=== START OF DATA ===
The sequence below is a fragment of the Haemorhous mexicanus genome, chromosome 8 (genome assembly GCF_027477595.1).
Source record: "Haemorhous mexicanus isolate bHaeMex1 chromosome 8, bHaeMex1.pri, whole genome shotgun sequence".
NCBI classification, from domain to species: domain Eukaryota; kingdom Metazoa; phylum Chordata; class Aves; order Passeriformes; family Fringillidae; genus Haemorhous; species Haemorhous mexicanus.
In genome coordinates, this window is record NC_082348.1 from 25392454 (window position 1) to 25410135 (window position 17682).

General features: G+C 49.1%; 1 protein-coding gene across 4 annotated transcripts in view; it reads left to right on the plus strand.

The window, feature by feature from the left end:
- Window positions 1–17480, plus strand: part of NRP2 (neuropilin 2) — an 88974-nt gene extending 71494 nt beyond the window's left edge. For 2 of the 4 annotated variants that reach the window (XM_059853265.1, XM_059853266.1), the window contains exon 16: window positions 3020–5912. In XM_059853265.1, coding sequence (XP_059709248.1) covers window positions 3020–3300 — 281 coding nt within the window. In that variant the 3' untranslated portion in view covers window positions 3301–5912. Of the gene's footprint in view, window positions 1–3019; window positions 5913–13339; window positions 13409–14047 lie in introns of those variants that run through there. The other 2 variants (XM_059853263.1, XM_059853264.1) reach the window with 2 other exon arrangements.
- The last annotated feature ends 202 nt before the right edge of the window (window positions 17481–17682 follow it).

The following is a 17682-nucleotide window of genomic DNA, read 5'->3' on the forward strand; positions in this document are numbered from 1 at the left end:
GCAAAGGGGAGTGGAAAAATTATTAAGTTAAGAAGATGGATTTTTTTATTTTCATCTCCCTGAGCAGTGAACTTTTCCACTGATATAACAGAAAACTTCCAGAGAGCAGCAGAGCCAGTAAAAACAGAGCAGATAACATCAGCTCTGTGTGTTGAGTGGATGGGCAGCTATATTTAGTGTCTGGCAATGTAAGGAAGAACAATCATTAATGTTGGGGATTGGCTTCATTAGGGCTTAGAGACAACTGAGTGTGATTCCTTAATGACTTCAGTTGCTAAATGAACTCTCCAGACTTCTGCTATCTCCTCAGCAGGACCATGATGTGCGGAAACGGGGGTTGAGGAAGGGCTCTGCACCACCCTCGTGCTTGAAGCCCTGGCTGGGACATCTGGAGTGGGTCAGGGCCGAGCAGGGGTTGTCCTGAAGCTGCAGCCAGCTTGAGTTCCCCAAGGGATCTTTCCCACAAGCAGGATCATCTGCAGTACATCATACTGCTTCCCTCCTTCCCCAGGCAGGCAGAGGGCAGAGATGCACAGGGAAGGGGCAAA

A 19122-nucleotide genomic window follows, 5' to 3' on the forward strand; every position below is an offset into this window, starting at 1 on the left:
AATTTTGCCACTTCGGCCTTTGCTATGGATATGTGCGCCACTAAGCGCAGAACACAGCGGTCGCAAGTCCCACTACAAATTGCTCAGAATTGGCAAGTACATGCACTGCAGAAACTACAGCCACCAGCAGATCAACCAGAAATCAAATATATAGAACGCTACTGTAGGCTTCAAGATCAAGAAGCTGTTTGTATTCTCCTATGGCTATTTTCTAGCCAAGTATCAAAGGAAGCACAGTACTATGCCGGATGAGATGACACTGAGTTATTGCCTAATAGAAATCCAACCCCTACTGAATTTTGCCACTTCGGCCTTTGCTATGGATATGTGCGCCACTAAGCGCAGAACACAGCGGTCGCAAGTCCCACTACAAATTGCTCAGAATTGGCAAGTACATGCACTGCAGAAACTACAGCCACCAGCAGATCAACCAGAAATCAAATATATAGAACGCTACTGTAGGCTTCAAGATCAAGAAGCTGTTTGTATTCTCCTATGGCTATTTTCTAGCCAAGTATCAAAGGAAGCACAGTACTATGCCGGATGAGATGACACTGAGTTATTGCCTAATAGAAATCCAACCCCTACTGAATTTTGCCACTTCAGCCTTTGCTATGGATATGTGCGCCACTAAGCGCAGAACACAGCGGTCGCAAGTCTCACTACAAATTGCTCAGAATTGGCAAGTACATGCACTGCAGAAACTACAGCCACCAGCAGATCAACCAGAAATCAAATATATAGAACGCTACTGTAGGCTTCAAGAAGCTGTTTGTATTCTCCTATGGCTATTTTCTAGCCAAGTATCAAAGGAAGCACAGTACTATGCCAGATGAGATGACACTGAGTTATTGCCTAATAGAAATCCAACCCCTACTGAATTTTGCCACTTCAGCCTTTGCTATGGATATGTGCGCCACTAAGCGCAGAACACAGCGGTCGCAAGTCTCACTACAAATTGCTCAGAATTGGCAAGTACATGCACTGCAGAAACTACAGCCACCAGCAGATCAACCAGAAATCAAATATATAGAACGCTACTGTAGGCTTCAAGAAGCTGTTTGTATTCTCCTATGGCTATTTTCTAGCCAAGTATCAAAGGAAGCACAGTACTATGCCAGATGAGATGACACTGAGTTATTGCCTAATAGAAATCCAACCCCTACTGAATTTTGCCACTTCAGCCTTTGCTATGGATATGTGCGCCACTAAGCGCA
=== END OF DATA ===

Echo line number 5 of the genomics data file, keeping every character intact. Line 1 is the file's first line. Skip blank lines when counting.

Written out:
General features: G+C 49.1%; 1 protein-coding gene across 4 annotated transcripts in view; it reads left to right on the plus strand.